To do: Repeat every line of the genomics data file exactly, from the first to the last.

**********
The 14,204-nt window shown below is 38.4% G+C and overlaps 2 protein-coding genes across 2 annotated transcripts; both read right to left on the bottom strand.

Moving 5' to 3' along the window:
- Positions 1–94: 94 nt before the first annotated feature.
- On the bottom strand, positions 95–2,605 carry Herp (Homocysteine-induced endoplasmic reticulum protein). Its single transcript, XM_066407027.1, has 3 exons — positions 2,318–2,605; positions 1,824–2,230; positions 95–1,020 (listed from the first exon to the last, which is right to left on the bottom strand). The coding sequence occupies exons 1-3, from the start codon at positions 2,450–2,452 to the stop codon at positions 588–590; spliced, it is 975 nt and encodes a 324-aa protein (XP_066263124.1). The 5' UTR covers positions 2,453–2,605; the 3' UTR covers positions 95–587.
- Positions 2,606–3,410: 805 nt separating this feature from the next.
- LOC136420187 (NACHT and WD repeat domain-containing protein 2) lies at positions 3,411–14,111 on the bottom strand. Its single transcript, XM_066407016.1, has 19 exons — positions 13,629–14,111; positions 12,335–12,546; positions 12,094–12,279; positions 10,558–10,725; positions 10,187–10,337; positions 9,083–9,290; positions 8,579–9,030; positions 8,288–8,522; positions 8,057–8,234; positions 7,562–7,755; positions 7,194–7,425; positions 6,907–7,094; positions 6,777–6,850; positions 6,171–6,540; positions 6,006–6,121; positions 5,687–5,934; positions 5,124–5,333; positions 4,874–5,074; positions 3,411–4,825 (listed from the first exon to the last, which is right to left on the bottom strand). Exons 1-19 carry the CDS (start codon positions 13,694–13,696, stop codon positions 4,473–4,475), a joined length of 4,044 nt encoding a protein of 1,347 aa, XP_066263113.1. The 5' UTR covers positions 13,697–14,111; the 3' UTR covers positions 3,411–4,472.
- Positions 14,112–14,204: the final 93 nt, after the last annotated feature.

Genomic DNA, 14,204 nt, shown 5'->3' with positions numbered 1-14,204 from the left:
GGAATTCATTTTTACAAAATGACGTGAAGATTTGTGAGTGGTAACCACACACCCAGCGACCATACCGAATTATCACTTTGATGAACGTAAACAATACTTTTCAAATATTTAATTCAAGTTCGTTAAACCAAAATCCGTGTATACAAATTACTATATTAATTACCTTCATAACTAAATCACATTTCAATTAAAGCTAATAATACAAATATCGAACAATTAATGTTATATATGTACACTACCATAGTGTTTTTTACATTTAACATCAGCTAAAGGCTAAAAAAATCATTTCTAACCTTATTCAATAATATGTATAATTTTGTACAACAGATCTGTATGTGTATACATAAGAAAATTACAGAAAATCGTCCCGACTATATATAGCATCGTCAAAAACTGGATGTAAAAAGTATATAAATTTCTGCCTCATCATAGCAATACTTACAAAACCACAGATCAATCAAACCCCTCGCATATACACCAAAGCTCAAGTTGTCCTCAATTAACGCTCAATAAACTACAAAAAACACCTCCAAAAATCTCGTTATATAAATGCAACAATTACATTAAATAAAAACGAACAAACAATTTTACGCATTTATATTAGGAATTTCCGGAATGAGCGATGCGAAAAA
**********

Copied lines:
The 14,204-nt window shown below is 38.4% G+C and overlaps 2 protein-coding genes across 2 annotated transcripts; both read right to left on the bottom strand.

Moving 5' to 3' along the window:
- Positions 1–94: 94 nt before the first annotated feature.
- On the bottom strand, positions 95–2,605 carry Herp (Homocysteine-induced endoplasmic reticulum protein). Its single transcript, XM_066407027.1, has 3 exons — positions 2,318–2,605; positions 1,824–2,230; positions 95–1,020 (listed from the first exon to the last, which is right to left on the bottom strand). The coding sequence occupies exons 1-3, from the start codon at positions 2,450–2,452 to the stop codon at positions 588–590; spliced, it is 975 nt and encodes a 324-aa protein (XP_066263124.1). The 5' UTR covers positions 2,453–2,605; the 3' UTR covers positions 95–587.
- Positions 2,606–3,410: 805 nt separating this feature from the next.
- LOC136420187 (NACHT and WD repeat domain-containing protein 2) lies at positions 3,411–14,111 on the bottom strand. Its single transcript, XM_066407016.1, has 19 exons — positions 13,629–14,111; positions 12,335–12,546; positions 12,094–12,279; positions 10,558–10,725; positions 10,187–10,337; positions 9,083–9,290; positions 8,579–9,030; positions 8,288–8,522; positions 8,057–8,234; positions 7,562–7,755; positions 7,194–7,425; positions 6,907–7,094; positions 6,777–6,850; positions 6,171–6,540; positions 6,006–6,121; positions 5,687–5,934; positions 5,124–5,333; positions 4,874–5,074; positions 3,411–4,825 (listed from the first exon to the last, which is right to left on the bottom strand). Exons 1-19 carry the CDS (start codon positions 13,694–13,696, stop codon positions 4,473–4,475), a joined length of 4,044 nt encoding a protein of 1,347 aa, XP_066263113.1. The 5' UTR covers positions 13,697–14,111; the 3' UTR covers positions 3,411–4,472.
- Positions 14,112–14,204: the final 93 nt, after the last annotated feature.

Genomic DNA, 14,204 nt, shown 5'->3' with positions numbered 1-14,204 from the left:
GGAATTCATTTTTACAAAATGACGTGAAGATTTGTGAGTGGTAACCACACACCCAGCGACCATACCGAATTATCACTTTGATGAACGTAAACAATACTTTTCAAATATTTAATTCAAGTTCGTTAAACCAAAATCCGTGTATACAAATTACTATATTAATTACCTTCATAACTAAATCACATTTCAATTAAAGCTAATAATACAAATATCGAACAATTAATGTTATATATGTACACTACCATAGTGTTTTTTACATTTAACATCAGCTAAAGGCTAAAAAAATCATTTCTAACCTTATTCAATAATATGTATAATTTTGTACAACAGATCTGTATGTGTATACATAAGAAAATTACAGAAAATCGTCCCGACTATATATAGCATCGTCAAAAACTGGATGTAAAAAGTATATAAATTTCTGCCTCATCATAGCAATACTTACAAAACCACAGATCAATCAAACCCCTCGCATATACACCAAAGCTCAAGTTGTCCTCAATTAACGCTCAATAAACTACAAAAAACACCTCCAAAAATCTCGTTATATAAATGCAACAATTACATTAAATAAAAACGAACAAACAATTTTACGCATTTATATTAGGAATTTCCGGAATGAGCGATGCGAAAAA